School board on board: New contract concerns lead to resolution

Published 9:24 pm Tuesday, April 1, 2014

The Beaufort County Board of Education is joining a statewide movement of educators publicly expressing concern about a new law and its requirement that teachers give up tenure in exchange for four-year contracts with bonuses.

On March 24, Cindy Winstead, Board of Education chairman, and Don Phipps, superintendent of Beaufort County Schools, signed a resolution asking the General Assembly allow to the board to use funding now allocated to the pension-bonus trade off  “as part of an effective and locally developed compensation plan.”

Beaufort County’s Board of Education is the 39th school board in North Carolina to join growing opposition to what many across the state are calling an unfair pay structure for teachers. For Beaufort County, the focus of the resolution is not outright opposition, however. It also seeks clarification, according to Phipps, in addition to requesting return of local control of money set to fund the plan.

“(The resolution) is not drawing a line in the sand saying ‘We’re not going to do this,’” Phipps said. “We’ve got to work with the folks in the General Assembly.”

The legislation enacted during the General Assembly’s last legislative session prompted the North Carolina Association of Educators to file a lawsuit challenging the constitutionality of the wholesale elimination of tenure. In March, the Guilford County Board of Education filed its own lawsuit against the state; the Durham Board of Education quickly followed.

By 2018, tenure for teachers, by law, will be done away with altogether, leaving teachers with the option of signing one, two or four-year contracts. Now superintendents, with the assistance of principals at local schools, have to figure out which 25 percent of the teacher work force deserves to have four-year contracts and the $500 a year pay increase that accompanies them. It is not an easy task, as there is no across-the-board way to evaluate every teacher in the system, or any guidance from state legislators as to how to do so, Phipps said.

The difficulty is compounded by the fact that the 25 percent must be chosen by June 30.

“It’s difficult, at best, to cap at 25 percent and difficult to find a standard to use,” Phipps said. “How do you compare someone teaching kindergarten to someone teaching advanced classes in high school? They’re both critically important.”

Phipps said while it is easy for administrators to identify, by number, the top 10 percent of performers and the lowest 10 percent of performers, the cap would cut out many good teachers.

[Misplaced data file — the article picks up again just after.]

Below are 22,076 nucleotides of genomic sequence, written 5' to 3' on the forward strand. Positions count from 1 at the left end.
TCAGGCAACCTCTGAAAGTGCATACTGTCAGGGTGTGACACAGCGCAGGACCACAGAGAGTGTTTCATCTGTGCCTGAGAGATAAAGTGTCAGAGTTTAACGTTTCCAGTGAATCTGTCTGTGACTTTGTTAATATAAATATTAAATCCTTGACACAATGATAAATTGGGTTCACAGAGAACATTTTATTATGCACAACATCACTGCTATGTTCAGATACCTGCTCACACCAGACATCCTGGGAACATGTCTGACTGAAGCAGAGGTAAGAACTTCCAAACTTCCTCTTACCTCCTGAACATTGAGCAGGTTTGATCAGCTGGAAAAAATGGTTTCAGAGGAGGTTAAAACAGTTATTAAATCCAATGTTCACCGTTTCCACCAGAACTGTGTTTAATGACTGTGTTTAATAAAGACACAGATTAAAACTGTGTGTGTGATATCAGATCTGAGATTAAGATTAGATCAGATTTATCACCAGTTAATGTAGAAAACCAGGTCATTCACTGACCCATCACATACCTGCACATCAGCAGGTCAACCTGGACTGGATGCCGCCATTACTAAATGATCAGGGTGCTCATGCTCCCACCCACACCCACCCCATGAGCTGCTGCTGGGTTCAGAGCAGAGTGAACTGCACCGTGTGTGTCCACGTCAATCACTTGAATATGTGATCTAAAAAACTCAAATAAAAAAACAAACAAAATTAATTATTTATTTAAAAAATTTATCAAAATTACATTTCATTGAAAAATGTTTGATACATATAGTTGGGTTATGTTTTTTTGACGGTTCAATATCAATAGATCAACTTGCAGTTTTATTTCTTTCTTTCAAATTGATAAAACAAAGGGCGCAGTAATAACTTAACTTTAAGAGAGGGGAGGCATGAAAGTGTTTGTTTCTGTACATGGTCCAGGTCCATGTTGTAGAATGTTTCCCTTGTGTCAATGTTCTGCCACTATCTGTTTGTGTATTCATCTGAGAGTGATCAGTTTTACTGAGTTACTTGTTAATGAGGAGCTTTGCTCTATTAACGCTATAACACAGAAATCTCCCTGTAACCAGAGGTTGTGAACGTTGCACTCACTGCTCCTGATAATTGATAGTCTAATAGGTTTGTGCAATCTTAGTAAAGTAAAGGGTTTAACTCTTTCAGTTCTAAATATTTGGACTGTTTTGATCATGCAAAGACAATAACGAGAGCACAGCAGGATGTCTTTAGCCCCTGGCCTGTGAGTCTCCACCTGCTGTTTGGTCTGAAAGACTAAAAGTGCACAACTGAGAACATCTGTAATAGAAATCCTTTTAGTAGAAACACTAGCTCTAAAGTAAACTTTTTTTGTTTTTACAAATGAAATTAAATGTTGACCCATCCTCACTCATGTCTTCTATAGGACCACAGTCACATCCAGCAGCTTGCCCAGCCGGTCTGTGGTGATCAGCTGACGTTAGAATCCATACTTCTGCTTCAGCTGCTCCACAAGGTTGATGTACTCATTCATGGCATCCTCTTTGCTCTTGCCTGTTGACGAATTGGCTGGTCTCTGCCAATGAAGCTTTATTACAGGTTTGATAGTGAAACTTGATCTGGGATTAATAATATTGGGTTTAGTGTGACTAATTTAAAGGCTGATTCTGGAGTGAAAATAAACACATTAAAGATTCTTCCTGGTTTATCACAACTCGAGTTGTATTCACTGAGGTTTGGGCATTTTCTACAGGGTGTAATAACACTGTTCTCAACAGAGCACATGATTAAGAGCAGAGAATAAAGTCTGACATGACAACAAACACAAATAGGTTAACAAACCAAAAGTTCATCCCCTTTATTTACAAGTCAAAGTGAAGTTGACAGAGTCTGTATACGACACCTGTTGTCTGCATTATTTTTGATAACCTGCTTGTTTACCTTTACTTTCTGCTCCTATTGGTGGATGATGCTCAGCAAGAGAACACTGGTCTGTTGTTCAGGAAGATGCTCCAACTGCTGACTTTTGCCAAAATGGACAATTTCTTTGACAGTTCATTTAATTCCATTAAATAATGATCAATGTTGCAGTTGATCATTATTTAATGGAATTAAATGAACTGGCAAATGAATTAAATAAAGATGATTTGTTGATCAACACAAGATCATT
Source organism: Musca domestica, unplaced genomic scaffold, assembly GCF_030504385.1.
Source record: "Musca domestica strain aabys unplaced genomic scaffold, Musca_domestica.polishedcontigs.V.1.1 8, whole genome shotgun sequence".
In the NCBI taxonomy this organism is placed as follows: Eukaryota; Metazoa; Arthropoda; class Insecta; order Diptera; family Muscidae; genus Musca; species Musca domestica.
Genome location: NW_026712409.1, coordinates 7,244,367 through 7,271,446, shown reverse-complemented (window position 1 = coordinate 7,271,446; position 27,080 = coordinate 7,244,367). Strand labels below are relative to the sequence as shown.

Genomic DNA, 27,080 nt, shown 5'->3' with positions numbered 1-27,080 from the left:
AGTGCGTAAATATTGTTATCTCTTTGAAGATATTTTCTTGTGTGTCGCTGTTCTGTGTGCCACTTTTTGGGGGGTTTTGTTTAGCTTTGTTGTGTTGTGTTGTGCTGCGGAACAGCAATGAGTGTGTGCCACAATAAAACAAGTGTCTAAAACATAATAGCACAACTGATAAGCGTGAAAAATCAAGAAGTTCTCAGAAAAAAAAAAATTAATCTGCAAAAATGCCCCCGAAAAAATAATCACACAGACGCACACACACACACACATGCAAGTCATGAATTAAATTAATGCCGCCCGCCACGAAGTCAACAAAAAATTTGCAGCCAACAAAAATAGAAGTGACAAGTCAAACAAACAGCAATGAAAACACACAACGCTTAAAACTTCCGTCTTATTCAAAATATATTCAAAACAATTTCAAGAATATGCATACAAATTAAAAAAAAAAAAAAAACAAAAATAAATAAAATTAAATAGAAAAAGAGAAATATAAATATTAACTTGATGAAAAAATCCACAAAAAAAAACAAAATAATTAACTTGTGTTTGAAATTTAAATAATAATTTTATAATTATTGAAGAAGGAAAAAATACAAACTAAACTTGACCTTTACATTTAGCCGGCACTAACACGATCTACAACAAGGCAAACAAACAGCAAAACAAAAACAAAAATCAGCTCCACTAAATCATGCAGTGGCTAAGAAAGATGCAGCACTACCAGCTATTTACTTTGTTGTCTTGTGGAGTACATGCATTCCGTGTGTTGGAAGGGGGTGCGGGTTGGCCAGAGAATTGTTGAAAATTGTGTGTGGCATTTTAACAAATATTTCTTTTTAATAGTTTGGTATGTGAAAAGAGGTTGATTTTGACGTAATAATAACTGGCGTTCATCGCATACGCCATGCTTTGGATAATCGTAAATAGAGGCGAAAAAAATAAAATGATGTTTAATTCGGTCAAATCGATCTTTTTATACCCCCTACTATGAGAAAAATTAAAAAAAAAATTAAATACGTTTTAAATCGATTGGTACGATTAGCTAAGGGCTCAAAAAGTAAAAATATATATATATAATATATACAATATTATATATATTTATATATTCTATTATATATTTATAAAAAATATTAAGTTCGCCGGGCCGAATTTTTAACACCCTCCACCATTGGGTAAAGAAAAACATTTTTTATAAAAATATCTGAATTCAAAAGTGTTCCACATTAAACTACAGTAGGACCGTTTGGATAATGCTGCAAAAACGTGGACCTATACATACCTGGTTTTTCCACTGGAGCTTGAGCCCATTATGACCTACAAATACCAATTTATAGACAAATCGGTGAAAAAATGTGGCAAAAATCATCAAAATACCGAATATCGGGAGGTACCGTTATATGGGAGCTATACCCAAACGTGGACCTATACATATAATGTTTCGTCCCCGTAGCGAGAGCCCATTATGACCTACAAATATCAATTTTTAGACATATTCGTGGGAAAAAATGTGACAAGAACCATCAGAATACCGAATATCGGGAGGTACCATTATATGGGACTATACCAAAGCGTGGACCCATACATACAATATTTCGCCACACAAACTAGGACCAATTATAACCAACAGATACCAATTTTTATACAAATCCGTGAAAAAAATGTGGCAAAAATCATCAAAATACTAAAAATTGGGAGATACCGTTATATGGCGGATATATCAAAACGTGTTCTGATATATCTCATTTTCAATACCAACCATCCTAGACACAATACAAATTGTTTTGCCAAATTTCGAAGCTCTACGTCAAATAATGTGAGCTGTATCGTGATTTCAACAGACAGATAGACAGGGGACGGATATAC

“There are lots of other folks who don’t hit the top 25, but I would say they deserve the four-year contract just as much,” Phipps said.

Another issue with the legislation has to do with teachers who teach subjects that can’t be subjected to standardized testing, like art and band.

“There’s no EOG test, so how can you assess?” Phipps asked. “It’s very messy. There’s not an easy way to do it.”

The resolution points out several other concerns, not the least of which is that the new legislation does not address whether a teacher will be rehired after a four-year contract is over, nor any information on future compensation after the initial contract and bonuses.

The lack of information has led educators to take a harder look at the tenure-contract trade off.

“I think there’s a perception in the public that teachers are thumbing their noses at a raise,” Phipps said.

Phipps said that’s not the case.

While lawmakers have argued that contracts versus tenure will make room for more effective teachers and weed out the ineffectual, Phipps said that it is, again, public opinion that is forming the argument.

“I think there’s a general perception that someone hides behind tenure, so that ineffective teachers stay in the classroom — that they have (tenure) forever and that’s not true,” he explained, adding that mechanisms are in place to remove tenured teachers from their positions if necesssary.

Phipps said he expects that, in the end, close to, if not all, 100 county school boards in North Carolina will express their concerns in a similar fashion to Beaufort County Board of Education’s resolution. He stressed that the school board will abide by the law, but is seeking a way to work with legislators and reach established goals together.

“There’s a plus side for merit pay,” Phipps said. “We want to do things that reward the good work of our teachers and not just a few of them, but all of them who deserve it.”